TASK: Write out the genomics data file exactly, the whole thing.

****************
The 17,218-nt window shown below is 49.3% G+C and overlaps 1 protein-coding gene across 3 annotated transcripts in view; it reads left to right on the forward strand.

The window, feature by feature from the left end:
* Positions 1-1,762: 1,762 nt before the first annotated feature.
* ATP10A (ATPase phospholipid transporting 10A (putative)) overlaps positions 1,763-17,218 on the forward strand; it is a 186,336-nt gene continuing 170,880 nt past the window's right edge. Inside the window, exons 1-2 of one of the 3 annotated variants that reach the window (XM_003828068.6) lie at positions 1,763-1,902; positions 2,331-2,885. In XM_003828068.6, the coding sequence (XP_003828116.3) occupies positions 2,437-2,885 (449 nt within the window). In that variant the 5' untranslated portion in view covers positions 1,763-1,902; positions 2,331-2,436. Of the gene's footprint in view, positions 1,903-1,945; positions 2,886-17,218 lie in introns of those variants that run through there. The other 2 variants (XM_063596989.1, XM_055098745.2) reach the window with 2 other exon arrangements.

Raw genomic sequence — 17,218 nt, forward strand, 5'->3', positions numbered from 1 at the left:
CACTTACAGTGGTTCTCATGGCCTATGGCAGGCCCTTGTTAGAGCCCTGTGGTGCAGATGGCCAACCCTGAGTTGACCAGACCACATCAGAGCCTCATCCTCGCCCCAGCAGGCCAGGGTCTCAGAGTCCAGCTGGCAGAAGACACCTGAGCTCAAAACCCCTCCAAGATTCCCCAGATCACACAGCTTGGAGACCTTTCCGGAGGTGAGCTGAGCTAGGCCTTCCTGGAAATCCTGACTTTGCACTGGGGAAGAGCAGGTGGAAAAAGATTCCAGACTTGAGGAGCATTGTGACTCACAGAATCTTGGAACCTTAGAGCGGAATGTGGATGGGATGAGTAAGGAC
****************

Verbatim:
The 17,218-nt window shown below is 49.3% G+C and overlaps 1 protein-coding gene across 3 annotated transcripts in view; it reads left to right on the forward strand.

The window, feature by feature from the left end:
* Positions 1-1,762: 1,762 nt before the first annotated feature.
* ATP10A (ATPase phospholipid transporting 10A (putative)) overlaps positions 1,763-17,218 on the forward strand; it is a 186,336-nt gene continuing 170,880 nt past the window's right edge. Inside the window, exons 1-2 of one of the 3 annotated variants that reach the window (XM_003828068.6) lie at positions 1,763-1,902; positions 2,331-2,885. In XM_003828068.6, the coding sequence (XP_003828116.3) occupies positions 2,437-2,885 (449 nt within the window). In that variant the 5' untranslated portion in view covers positions 1,763-1,902; positions 2,331-2,436. Of the gene's footprint in view, positions 1,903-1,945; positions 2,886-17,218 lie in introns of those variants that run through there. The other 2 variants (XM_063596989.1, XM_055098745.2) reach the window with 2 other exon arrangements.

Raw genomic sequence — 17,218 nt, forward strand, 5'->3', positions numbered from 1 at the left:
CACTTACAGTGGTTCTCATGGCCTATGGCAGGCCCTTGTTAGAGCCCTGTGGTGCAGATGGCCAACCCTGAGTTGACCAGACCACATCAGAGCCTCATCCTCGCCCCAGCAGGCCAGGGTCTCAGAGTCCAGCTGGCAGAAGACACCTGAGCTCAAAACCCCTCCAAGATTCCCCAGATCACACAGCTTGGAGACCTTTCCGGAGGTGAGCTGAGCTAGGCCTTCCTGGAAATCCTGACTTTGCACTGGGGAAGAGCAGGTGGAAAAAGATTCCAGACTTGAGGAGCATTGTGACTCACAGAATCTTGGAACCTTAGAGCGGAATGTGGATGGGATGAGTAAGGAC